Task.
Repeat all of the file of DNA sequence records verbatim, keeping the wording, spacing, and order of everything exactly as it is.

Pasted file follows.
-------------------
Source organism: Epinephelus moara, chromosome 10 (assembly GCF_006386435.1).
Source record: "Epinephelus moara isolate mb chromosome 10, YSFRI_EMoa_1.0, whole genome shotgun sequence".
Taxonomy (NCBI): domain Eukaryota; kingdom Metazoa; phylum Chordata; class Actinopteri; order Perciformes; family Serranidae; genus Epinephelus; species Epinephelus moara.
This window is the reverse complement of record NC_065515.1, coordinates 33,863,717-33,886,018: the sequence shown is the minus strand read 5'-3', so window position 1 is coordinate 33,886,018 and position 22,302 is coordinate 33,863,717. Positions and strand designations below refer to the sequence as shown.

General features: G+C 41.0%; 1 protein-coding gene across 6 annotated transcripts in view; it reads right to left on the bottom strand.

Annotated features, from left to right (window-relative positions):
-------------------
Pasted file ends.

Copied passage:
Source organism: Epinephelus moara, chromosome 10 (assembly GCF_006386435.1).
Source record: "Epinephelus moara isolate mb chromosome 10, YSFRI_EMoa_1.0, whole genome shotgun sequence".
Taxonomy (NCBI): domain Eukaryota; kingdom Metazoa; phylum Chordata; class Actinopteri; order Perciformes; family Serranidae; genus Epinephelus; species Epinephelus moara.
This window is the reverse complement of record NC_065515.1, coordinates 33,863,717-33,886,018: the sequence shown is the minus strand read 5'-3', so window position 1 is coordinate 33,886,018 and position 22,302 is coordinate 33,863,717. Positions and strand designations below refer to the sequence as shown.

General features: G+C 41.0%; 1 protein-coding gene across 6 annotated transcripts in view; it reads right to left on the bottom strand.

Annotated features, from left to right (window-relative positions):